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Social Media & Drugs: What Parents Need to Know
In February of 2021, it was reported in the media that well-known TV host and relationship expert Dr. Laura Berman’s sixteen-year-old son tragically passed away from a drug overdose.
Shockingly, her son obtained the drugs via a drug dealer on the popular social media app Snapchat. The app, which features a prominent bright yellow logo, allows users to send photos, videos, and chat messages back and forth – with the unique premise that the sent items can disappear after being seen unless the recipient takes a screenshot (which notifies the sender).
In an emotional Instagram post on February 7, 2021, Dr. Berman wrote, “My beautiful boy is gone. 16 years old. Sheltering at home. A drug dealer connected with him on Snapchat and gave him fentanyl laced Xanax or Percocet (toxicology will tell) and he overdosed in his room,” she wrote. “They do this because it hooks people even more and is good for business but It causes overdose and the kids don’t know what they are taking. My heart is completely shattered and I am not sure how to keep breathing. I post this now only so that not one more kid dies.” (Quote via @drlauraberman on Instagram).
Due to the COVID-19 pandemic, many families around the world find themselves spending most of their time at home, and kids and teenagers are doing online learning in most school districts. It’s hard to imagine that a child or teen would be able to access any harmful substance by simply staying in their home, but in Laura’s case, that’s exactly what happened.
Her son connected to a drug dealer through Snapchat, and ultimately was able to access the drugs after someone dropped them off to him at their home. It’s frightening to think that kids and teens who are doing nothing more than spending time in their rooms can, in a matter of days or hours, be connected to hard drugs and other substances from a free app on their cell phones.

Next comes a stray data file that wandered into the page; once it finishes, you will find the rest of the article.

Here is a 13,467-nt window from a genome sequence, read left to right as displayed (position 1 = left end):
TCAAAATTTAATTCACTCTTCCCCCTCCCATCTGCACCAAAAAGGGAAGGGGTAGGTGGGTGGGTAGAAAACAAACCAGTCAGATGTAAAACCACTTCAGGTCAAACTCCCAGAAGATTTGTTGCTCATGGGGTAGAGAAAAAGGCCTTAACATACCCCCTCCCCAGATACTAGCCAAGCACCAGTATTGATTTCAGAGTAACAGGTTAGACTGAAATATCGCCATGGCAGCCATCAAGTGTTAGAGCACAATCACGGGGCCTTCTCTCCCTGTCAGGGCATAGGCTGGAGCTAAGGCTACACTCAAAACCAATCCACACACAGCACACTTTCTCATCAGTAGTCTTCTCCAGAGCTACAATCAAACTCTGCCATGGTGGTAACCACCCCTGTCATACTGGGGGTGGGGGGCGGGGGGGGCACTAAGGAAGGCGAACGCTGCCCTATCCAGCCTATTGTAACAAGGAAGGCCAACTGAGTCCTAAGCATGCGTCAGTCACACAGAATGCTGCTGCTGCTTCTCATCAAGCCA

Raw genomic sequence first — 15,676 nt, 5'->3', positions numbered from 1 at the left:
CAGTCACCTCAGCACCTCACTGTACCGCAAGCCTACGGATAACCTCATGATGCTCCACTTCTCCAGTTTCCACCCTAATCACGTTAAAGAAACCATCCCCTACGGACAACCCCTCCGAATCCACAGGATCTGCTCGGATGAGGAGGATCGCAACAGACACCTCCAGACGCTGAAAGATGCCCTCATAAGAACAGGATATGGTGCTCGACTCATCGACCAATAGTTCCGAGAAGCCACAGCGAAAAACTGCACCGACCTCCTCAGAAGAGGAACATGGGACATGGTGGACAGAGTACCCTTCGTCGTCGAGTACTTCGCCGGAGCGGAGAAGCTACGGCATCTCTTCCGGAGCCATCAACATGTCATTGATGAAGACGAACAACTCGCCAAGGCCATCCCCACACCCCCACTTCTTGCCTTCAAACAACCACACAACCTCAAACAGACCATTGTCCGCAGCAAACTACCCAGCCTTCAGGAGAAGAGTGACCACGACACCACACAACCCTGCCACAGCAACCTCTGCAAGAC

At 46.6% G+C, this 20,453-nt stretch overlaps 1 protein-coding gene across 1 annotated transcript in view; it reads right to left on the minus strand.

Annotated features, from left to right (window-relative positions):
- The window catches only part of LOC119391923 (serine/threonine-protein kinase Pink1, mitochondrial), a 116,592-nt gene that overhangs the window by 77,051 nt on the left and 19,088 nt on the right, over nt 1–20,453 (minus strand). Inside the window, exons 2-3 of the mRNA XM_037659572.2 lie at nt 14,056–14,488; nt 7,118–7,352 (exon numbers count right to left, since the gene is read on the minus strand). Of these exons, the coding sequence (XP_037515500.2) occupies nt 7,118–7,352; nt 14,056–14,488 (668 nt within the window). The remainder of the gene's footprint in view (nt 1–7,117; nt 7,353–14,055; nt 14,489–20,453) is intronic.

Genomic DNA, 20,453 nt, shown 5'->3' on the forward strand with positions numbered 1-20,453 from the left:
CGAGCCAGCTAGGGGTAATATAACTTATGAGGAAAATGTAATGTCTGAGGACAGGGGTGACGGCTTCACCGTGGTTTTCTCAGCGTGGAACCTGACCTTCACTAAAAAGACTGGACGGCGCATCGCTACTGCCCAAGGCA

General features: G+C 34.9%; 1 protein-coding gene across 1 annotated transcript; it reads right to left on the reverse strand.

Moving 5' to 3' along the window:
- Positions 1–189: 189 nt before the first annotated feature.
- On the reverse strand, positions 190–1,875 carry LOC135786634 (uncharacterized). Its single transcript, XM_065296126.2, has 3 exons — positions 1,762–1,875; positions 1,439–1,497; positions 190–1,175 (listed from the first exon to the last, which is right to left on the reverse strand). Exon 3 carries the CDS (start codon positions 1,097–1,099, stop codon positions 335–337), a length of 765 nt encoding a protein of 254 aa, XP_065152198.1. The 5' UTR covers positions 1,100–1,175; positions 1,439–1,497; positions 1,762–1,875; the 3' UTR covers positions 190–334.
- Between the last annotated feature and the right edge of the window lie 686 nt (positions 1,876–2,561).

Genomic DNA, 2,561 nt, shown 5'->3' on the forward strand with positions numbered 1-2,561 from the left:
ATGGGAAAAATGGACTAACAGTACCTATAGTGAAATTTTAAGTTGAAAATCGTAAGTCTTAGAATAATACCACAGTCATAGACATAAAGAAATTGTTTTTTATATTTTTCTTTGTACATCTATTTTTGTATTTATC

It’s not just Snapchat where this type of access can be found. Other chat-based apps such as WhatsApp and Threema are also very popular and can lead kids and teens to negative influences or even dangerous situations.
For parents of kids and teens that have cell phones or access to the internet, talking to them is the best way to prevent something like an overdose from happening. Open up a conversation with your kids about what apps they are using, what apps their friends use, and warn them of the dangers that can come from seemingly innocent interactions.
Teens especially are in a rebellious phase of life and might be looking for something ‘exciting’ and stimulating to pass the time while at home. That’s usually when they turn to things like drugs and alcohol which they will try to hide from their parents. Many teens don’t know of or fully realize the negative consequences that can occur.
Dr. Berman courageously shared her tragic experience in the hopes that parents, kids, and teens will learn from what happened to her son. Just starting a dialogue about apps and the dangers of drugs and alcohol may save someone’s life.